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e-Book - Redis in Action

This book covers the use of Redis, an in-memory database/data structure server

  • Redis in Action – Home
  • Foreword
  • Preface
  • Acknowledgments
  • About this Book
  • About the Cover Illustration
  • Part 1: Getting Started
  • Part 2: Core concepts
  • Part 3: Next steps
  • Appendix A
  • Appendix B
  • Buy the paperback
  • Redis in Action – Home
  • Foreword
  • Preface
  • Acknowledgments
  • About this Book
  • About the Cover Illustration
  • Part 1: Getting Started
  • Part 2: Core concepts
  • Part 3: Next steps
  • Appendix A
  • Appendix B
  • Buy the paperback

    9.1.3 Performance issues for long ziplists and intsets

    As our structures grow beyond the ziplist and intset limits, they’re automatically converted into their more typical underlying structure types. This is done primarily because manipulating the compact versions of these structures can become slow as they grow longer.

    For a firsthand look at how this happens, let’s start by updating our setting for
    list-max-ziplist-entries to 110,000. This setting is a lot larger than we’d ever use
    in practice, but it does help to highlight the issue. After that setting is updated and
    Redis is restarted, we’ll benchmark Redis to discover performance issues that can happen
    when long ziplist-encoded LISTs are used.

    To benchmark the behavior of long ziplist-encoded LISTs, we’ll write a function
    that creates a LIST with a specified number of elements. After the LIST is created,
    we’ll repeatedly call the RPOPLPUSH command to move an item from the right end of
    the LIST to the left end. This will give us a lower bound on how expensive commands
    can be on very long ziplist-encoded LISTs. This benchmarking function is shown in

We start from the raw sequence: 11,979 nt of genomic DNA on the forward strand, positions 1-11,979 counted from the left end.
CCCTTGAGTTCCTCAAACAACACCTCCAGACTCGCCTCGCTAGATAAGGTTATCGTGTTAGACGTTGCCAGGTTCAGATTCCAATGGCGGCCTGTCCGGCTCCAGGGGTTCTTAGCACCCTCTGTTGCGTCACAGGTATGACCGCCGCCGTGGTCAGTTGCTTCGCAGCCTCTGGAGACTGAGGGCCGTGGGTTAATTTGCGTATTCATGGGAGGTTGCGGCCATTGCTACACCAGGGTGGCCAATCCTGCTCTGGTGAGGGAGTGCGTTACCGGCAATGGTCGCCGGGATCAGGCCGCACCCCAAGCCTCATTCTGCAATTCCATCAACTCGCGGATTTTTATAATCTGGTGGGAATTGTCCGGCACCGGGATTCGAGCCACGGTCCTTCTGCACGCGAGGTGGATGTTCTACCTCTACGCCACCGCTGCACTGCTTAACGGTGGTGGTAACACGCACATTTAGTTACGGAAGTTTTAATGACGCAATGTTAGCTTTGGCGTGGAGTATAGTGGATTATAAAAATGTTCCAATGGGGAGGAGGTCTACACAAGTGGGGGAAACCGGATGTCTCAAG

the next listing.

    Listing 9.5Our code to benchmark varying sizes of ziplist-encoded LISTs
    def long_ziplist_performance(conn, key, length, passes, psize):

    We’ll parameterize everything so that we can measure performance in a variety of ways.


    Start by deleting the named key to ensure that we only benchmark exactly what we intend to.

       conn.rpush(key, *range(length))

    Initialize the LIST by pushing our desired count of numbers onto the right end.

       pipeline = conn.pipeline(False)

    Prepare a pipeline so that we are less affected by network round-trip times.

       t = time.time()

    Start the timer

       for p in xrange(passes):

    We’ll perform a Each pipeline execution will include psize actual calls to RPOPLPUSH.

          for pi in xrange(psize):

    Each pipeline execution will include psize actual calls to RPOPLPUSH.

             pipeline.rpoplpush(key, key)

    Each call will result in popping the rightmost item from the LIST, pushing it to the left end of the same LIST.


    Execute the psize calls to RPOPLPUSH.

       return (passes * psize) / (time.time() - t or .001)

    Calculate the number of calls per second that are performed.

    As mentioned before, this code creates a LIST of a given size and then executes a number
    of RPOPLPUSH commands in pipelines. By computing the number of calls to RPOPLPUSH
    divided by the amount of time it took, we can calculate a number of operations per
    second that can be executed on ziplist-encoded LISTs of a given size. Let’s run this with
    steadily increasing list sizes to see how long ziplists can reduce performance.

    Listing 9.6As ziplist-encoded LISTs grow, we can see performance drop